The holiday shopping season is coming to a close. By now you’ve already put your strategy into action and are reaching holiday shoppers everywhere. But what happens after? What are you going to do about the post holiday crowd? And I’m not just talk about discounts to move last years inventory. I’m talking about your customers, who are flocking to the visual web (see Pinterest and Instagram) to find the stuff that they missed out on during the holidays. Have you made your list of how to best optimize your digital efforts for those customers, but not yet checked it twice? Don’t worry, there’s still time! Here are three ways retailers can visually ensure they’re filling the gaps in consumer’s wish lists during this post-holiday shopping season.

1. Get pinnable.

As consumers get over their holiday hangovers, they’ll turn to Pinterest to catch up with some of their favorite brands. At this point one would think encouraging pinning from product pages and informing fans about a Pinterest presence would be a no-brainer for brands. Well, you’d be surprised. We recently found that only 48 percent of retailers link to their Pinterest profile on their homepage while many have also been slow to adopt Pinterest branding and “Pin It” buttons throughout their site.

In comparison, as reported during last year’s holiday season, retailers that have recognized the potential impact of the “Pin It” button saw tremendous results: eight of Pinterest’s top 10 retail brands prominently displayed a Pin It button and brands like Ikea and Target generated nearly 1 million shares (aka pins and repins) from their website. Those 1 million shares represent 1 million different product links that are ripe for discovery. Also, let’s not forget those links leave users just a single click away from purchase.

Since Pinterest has made it extremely easy to integrate its buttons and widgets throughout your site, ease of use is no excuse. So, what are you waiting for? Get started today by visiting Pinterest’s Business Center and make it easier than ever for your fans to add your products to their wish list.

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2. Get visual.

Buying yourself a crummy product is bad; but buying one for someone else is even worse. Yes, brands have implemented things like user reviews and ratings into their e-commerce sites to help consumers feel more comfortable about their final purchase decision, but let’s be honest, those reviews are bland, dry and feel like a massive formality. They also require a lot of work from your customers and, as a result, don’t receive much engagement.

So, what’s a brand to do? Replace those heartless reviews with authentic images of your fans using your products in the real world. Chances are, consumers are already sharing these images across social networks, especially on Instagram. Bring that content directly into your website and product pages to increase social proof, keep your visitors on-site longer, and present user-driven, authentic reviews to prospects.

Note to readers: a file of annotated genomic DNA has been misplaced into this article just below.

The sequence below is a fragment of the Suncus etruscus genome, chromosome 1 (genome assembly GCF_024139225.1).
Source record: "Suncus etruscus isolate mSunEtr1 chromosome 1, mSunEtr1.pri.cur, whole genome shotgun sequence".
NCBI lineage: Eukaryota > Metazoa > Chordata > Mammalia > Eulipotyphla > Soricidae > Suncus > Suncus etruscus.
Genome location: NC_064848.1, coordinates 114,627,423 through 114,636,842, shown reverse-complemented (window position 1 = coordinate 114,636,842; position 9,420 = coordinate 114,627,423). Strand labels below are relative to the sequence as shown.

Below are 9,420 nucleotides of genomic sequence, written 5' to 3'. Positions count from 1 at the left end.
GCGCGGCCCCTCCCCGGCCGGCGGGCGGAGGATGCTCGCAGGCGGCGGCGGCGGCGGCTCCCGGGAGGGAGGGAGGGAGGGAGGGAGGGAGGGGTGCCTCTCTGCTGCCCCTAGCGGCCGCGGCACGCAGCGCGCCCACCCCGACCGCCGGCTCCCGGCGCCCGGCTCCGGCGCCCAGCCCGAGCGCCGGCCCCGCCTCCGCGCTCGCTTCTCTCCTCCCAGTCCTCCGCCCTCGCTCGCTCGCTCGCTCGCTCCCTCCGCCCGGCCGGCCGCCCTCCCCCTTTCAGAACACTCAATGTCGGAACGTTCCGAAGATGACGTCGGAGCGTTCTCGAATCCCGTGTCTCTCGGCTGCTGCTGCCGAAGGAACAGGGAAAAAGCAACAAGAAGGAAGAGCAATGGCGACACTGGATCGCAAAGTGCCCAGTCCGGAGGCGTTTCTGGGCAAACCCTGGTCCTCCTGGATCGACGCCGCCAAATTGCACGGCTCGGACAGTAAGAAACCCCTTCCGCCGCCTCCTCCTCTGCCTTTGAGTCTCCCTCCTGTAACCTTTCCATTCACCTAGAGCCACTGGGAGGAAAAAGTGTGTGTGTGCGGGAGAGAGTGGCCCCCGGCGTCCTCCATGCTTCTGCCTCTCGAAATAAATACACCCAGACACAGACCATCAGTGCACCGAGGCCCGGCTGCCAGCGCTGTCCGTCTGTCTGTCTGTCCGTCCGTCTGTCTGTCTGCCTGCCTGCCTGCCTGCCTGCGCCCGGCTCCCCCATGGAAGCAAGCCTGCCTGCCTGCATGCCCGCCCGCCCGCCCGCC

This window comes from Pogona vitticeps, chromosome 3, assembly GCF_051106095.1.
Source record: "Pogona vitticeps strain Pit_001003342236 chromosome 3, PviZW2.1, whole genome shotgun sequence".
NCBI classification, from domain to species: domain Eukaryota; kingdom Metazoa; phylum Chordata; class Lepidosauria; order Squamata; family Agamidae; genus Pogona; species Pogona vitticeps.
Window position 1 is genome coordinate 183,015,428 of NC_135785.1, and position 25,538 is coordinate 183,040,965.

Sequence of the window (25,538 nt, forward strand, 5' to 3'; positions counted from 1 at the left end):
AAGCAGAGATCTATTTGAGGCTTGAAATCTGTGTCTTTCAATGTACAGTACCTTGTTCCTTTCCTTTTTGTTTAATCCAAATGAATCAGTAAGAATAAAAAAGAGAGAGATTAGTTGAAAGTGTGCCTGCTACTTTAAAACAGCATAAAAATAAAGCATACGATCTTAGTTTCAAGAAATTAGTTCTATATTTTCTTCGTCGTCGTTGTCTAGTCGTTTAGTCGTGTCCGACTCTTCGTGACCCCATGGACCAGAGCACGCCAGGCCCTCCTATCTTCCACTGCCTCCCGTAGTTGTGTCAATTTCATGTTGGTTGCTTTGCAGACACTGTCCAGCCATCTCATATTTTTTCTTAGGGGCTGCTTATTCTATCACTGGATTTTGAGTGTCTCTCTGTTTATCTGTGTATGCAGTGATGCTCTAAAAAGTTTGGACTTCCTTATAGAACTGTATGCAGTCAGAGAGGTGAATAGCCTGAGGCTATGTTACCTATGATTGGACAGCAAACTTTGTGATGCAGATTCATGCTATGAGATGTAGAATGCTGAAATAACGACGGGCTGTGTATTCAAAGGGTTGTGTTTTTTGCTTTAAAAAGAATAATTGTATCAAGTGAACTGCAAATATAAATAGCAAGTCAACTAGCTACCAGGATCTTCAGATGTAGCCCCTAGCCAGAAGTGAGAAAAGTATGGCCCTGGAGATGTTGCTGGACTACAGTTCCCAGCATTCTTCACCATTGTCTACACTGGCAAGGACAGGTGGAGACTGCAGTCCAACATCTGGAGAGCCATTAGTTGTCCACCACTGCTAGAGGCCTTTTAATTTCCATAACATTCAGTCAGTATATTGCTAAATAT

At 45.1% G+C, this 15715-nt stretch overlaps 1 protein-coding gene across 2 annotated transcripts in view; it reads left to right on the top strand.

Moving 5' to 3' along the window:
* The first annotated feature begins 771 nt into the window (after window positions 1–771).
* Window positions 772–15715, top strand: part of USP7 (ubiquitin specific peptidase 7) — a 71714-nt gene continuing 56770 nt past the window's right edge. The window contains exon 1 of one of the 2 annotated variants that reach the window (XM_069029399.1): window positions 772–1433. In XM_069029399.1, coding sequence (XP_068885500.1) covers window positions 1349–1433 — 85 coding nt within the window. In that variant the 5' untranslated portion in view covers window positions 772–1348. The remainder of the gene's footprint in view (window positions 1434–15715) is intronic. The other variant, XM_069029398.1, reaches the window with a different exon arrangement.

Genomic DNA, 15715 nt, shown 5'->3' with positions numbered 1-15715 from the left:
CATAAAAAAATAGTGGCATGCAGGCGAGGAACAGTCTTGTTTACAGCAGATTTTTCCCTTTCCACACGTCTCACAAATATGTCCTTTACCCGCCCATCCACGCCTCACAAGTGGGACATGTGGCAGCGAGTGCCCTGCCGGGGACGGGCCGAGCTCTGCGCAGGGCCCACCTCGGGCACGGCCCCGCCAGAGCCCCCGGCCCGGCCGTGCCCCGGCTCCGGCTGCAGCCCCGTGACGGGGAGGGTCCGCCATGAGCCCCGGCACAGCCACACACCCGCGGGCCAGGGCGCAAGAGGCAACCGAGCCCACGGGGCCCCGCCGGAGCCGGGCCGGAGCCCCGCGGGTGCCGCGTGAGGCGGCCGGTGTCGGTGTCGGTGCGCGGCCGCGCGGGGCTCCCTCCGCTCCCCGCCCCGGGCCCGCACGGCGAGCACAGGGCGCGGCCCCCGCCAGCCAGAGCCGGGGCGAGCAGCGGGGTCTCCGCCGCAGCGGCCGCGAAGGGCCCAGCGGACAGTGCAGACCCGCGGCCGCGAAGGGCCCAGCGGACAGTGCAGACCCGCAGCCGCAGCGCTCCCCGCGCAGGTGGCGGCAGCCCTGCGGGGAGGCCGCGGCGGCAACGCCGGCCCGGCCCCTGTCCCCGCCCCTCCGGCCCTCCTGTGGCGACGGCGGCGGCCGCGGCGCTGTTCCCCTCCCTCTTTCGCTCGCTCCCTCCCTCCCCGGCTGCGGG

Forward-thinking retailers like Urban Outfitters (UO) are already bringing user-generated content into their site. Customers that use #UOonYOU in their Instagram photos could very well end up on Urban Outfitter’s site, which celebrates current fans and inspires new customers. Did we mention that UO has also made these user images shoppable by linking to the products featured in the photos? Awesome, right? And you thought you couldn’t put a return on investment on Instagram.

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3. Get responsive.

Given the granularity of visual platforms like Instagram, Pinterest and Tumblr, for the first time ever consumers aren’t just liking brands, they’re telling them the exact products they like and in what styles, colors and sizes. This is even more apparent nowadays with digital wish lists. Yes, retailers are already tracking which products are being purchased on-site to optimize the e-commerce experience, but what about tracking engagement with your products across the visual web to understand the products that are actually driving users to your site in the first place?

Although this can be extremely difficult given that most conversations on the visual web don’t mention a brand’s name, social platforms can help discover and surface all of that rich engagement, revealing actionable data that can drive not only e-commerce optimization, but in-store merchandising as well.

For example, upscale fashion retailer Nordstrom was one of the first brands to leverage social cues for in-store merchandising by marking their topped pinned products with a physical Pinterest tag. Although this integration was the first of its kind, it certainly wasn’t the last. We’re now seeing other retailers follow suit with entire racks and end-caps merchandised by what’s popular across Pinterest. This drives more relevant shopping suggestions and, as a result, an improved shopping experience. It’s too early to tell, but we’re betting this will drive higher conversions too.

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In the new year, make it about the consumer, and not about you. Make it easier for your fans to build their wish lists, celebrate and inspire customers by featuring their images on-site, and use online social cues to improve their in-store shopping experience. Remember, even after the holidays the greatest gift is giving!